Representatives for Paxton’s office did not immediately respond to a request for comment. The office shared on social media a video of one of its staffers calling the probe inaccurate and questioning the legality of the committee’s recommendation.
Removing Paxton would require a two-thirds majority in each chamber of the state legislature.
Investigators for the committee on Wednesday said Paxton abused his official capacity, misused official information and retaliated against whistleblowers who had accused him of corruption in October 2020. Paxton settled the corruption lawsuit with four former aides in February for $3.3 million — a sum Paxton had sought to pay using taxpayer funds.
But the Texas legislature balked at using public funds to pay that settlement.
The investigators said Paxton had pressured the open records division in his office to help a donor and friend, Nate Paul, in his legal fight with a nonprofit group in Austin. In exchange for that help, investigators said, Paul helped with a “floor-to-ceiling renovation” at Paxton’s home and employed a woman with whom Paxton allegedly had an extramarital affair.
The investigators also concluded Paxton wrongly fired several former staffers who reported his inappropriate behavior to authorities.
A spokesperson for Texas House Speaker Dade Phelan — a Republican with whom Paxton has feuded — declined to comment.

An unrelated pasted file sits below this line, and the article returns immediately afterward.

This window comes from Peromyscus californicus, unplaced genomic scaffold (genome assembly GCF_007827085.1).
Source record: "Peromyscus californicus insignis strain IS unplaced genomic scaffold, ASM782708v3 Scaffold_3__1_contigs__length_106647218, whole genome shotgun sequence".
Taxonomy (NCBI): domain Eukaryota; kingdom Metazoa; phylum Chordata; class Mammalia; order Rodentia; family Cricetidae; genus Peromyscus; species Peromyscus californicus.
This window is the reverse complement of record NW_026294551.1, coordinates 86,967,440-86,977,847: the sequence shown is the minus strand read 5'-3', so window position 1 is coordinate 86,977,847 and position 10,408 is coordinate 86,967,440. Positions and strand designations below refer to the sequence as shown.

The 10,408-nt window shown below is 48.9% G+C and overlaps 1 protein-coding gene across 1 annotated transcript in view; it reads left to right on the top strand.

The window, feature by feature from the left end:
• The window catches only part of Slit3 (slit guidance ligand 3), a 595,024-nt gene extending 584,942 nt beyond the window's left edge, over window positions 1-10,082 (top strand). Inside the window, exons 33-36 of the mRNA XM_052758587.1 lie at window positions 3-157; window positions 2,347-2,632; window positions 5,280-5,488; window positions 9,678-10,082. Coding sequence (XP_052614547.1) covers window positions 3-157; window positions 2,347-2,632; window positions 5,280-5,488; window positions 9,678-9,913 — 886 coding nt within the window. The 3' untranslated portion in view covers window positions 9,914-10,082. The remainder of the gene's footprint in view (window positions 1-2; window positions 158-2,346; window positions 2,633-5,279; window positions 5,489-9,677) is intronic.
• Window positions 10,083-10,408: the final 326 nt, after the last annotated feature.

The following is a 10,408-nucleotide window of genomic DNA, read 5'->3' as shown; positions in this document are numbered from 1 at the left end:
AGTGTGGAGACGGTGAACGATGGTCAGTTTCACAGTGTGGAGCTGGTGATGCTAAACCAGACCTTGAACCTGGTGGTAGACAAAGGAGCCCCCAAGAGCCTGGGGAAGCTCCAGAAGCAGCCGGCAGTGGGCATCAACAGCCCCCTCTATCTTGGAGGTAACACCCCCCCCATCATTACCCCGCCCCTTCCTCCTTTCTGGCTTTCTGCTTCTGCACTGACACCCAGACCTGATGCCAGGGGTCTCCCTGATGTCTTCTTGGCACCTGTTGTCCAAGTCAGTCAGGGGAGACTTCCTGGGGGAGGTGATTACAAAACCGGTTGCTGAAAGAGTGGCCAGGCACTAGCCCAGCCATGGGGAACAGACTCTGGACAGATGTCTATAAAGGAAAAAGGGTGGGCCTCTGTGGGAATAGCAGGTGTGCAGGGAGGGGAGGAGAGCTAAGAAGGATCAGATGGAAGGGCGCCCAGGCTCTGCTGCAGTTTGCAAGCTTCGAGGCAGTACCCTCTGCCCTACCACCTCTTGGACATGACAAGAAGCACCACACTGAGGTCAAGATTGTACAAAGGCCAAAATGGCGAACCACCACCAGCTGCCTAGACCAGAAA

Paxton has been under felony indictment for securities fraud since 2015, the year he became attorney general. The FBI opened an investigation into Paxton in November 2020 on allegations he used his office to benefit a wealthy donor, the Associated Press reported.
In September 2022, a Texas judge ordered Paxton to sit for a deposition about accusations of securities fraud. Despite the indictment and litany of investigations, Texas voters elected Paxton to a third term as attorney general in 2022.
The same House committee recommended lawmakers expel Rep. Bryan Slaton earlier this month after investigating sexual misconduct allegations made against him by a 19-year-old aide. Slaton resigned his seat a day before the House voted 147-0 to expel him.
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